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Hospice art bag project aims to boost wellbeing

11 October 2017

Art Bag installation

 

Old and worn out books form the basis of The Hospice of St Francis’ new Art Bag project which aims to raise awareness of hospice care and boost the wellbeing of people living with a life-limiting illness.

Available for free, the bags contain an art activity and all the materials needed to complete the project.

The latest art bags contain the pages of old books along with a black pen. All the books are so old they were unsuitable for resale and have therefore been diverted from landfill or were donated specifically for use in the art bags project.

Anyone can take part in the project and participants are being encouraged to ‘draw out a new narrative’ by transforming the pages either by drawing over the existing text or reshaping them into something new. 

The project, now in its third year, is funded by Macmillan and is a joint initiative with Peace Hospice Care in Watford. Art bags can be collected from both hospices where installations have been set up in the reception areas to allow people to sit in an armchair, read a book or complete an art bag. Book readings are also planned in the installation areas, incorporating performance into this year’s project for the first time.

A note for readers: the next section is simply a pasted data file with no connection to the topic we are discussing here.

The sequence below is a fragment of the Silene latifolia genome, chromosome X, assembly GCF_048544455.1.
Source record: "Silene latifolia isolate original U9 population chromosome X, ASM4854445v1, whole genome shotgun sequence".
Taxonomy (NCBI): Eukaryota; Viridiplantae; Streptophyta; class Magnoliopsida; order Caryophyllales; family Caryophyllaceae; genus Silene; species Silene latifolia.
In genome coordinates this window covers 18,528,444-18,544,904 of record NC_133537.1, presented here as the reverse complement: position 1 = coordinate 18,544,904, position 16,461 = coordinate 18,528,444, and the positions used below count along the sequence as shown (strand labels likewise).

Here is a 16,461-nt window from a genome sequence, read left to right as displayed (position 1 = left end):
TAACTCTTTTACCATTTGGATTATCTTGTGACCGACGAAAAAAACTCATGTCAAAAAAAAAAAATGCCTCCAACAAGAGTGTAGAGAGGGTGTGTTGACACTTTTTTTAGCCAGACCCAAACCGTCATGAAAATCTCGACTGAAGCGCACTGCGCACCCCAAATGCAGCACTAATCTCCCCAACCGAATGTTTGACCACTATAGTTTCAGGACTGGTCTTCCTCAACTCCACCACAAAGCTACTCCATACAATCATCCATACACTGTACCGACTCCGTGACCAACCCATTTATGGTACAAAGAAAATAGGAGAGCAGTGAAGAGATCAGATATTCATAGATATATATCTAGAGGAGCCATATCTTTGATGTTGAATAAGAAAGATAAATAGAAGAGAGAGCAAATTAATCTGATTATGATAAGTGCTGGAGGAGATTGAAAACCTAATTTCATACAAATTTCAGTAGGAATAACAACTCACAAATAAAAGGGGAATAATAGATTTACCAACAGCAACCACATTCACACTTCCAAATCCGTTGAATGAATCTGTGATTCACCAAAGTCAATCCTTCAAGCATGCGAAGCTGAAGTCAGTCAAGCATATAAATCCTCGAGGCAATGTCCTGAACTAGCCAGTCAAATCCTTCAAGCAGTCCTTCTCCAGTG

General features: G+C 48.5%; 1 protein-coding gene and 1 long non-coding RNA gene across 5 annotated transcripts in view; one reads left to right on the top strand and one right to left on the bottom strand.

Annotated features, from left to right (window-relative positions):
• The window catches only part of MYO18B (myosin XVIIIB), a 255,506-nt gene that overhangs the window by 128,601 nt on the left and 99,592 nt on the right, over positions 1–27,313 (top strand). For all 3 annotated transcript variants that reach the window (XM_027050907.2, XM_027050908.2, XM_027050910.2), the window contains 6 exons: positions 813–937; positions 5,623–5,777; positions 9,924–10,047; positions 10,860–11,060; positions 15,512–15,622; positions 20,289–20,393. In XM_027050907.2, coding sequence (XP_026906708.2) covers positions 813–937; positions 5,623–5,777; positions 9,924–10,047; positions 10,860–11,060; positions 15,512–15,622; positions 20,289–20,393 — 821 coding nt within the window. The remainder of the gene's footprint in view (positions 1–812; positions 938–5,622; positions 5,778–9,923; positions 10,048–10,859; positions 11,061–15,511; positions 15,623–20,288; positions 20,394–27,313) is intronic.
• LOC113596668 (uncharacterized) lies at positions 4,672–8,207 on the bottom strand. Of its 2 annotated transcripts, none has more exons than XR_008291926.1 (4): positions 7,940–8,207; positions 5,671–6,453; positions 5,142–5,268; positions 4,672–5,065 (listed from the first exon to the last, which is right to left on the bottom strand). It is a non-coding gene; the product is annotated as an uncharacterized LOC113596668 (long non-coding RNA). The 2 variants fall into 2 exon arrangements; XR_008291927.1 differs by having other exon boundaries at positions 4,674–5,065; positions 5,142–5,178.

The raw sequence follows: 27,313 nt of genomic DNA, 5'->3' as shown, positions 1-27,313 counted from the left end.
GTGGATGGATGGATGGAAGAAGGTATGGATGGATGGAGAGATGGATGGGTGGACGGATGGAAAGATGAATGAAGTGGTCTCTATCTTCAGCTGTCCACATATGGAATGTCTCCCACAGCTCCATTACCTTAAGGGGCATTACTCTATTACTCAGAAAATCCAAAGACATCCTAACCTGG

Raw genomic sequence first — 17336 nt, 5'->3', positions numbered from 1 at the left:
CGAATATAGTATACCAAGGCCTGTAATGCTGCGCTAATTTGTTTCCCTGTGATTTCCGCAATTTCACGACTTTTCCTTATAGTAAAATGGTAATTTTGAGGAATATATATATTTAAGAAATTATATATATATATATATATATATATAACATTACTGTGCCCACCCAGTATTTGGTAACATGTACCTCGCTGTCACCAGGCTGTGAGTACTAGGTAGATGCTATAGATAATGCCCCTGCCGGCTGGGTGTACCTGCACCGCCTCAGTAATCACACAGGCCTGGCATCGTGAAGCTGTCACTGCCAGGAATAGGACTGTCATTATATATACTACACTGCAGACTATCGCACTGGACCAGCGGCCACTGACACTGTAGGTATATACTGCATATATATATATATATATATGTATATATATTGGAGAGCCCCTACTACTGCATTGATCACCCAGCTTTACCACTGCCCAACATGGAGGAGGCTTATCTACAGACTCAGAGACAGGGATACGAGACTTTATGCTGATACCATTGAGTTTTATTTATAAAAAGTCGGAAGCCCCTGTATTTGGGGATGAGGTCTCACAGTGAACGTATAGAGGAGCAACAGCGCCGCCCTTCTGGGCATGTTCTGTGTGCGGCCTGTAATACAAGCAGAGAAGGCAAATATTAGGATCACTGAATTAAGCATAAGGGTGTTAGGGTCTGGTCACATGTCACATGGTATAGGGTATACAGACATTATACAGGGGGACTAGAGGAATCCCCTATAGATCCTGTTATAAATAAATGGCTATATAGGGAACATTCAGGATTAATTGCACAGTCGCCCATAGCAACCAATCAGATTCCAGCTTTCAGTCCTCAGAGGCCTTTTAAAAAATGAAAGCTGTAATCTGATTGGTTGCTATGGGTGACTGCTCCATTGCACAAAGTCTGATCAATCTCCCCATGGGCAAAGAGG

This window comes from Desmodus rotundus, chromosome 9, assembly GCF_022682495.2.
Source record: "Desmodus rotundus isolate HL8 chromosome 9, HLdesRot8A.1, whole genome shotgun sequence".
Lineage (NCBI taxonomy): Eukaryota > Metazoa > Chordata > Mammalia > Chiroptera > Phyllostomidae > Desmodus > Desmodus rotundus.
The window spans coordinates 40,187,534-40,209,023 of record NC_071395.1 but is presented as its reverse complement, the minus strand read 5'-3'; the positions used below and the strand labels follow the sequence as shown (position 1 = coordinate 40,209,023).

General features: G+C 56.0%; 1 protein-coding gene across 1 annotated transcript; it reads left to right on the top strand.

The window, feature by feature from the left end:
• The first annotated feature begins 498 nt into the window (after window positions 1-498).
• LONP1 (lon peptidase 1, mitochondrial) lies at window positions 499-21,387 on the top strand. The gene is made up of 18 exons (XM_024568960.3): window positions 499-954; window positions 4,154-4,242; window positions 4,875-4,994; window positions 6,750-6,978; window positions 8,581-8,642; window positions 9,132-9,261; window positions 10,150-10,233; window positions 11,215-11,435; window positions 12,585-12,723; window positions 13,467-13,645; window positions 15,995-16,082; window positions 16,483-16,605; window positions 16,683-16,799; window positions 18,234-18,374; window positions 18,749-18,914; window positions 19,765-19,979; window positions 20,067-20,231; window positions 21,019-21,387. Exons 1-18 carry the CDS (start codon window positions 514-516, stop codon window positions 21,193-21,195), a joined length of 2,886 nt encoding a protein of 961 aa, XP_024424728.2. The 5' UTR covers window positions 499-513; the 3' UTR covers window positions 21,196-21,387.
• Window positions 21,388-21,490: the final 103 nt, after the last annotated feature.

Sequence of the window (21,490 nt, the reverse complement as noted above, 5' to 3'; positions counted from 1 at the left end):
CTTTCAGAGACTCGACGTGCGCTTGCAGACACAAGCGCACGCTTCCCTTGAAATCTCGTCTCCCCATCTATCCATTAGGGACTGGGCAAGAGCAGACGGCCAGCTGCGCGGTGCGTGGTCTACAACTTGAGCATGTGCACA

Once completed, participants are asked to return their creations to either hospice . They will then be displayed at the end of the project in March next year.

Annalie Ashwell, Macmillan Creative Therapist, said: “Art has proven therapeutic benefits for people facing serious illness, promoting wellbeing and relaxation as well as building resilience.

“This year we wanted to highlight the nostalgia and beauty of paper books, reviving the old and traditional and moving away from technological advancements in ways of reading. We hope that participants will embrace this opportunity to reshape the existing paper and text enabling a new narrative to emerge that perhaps reflects their own journey.”

Samantha Owen, who became involved in the last Art Bag project following treatment for breast cancer, said: “For me, the art bag project was an opportunity to get out there and try life again.

“Being involved in a project with people who were going through a similar situation was really reassuring and hopefully it will help other people at the beginning of their diagnosis realise that there is help out there and that it comes in many different forms.”

If you would like to take part in the art bag project, please pick up a bag from The Hospice of St Francis or Peace Hospice receptions or call 01442 869550.

For more information about The Hospice of St Francis’ creative therapies visit www.stfrancis.org.uk

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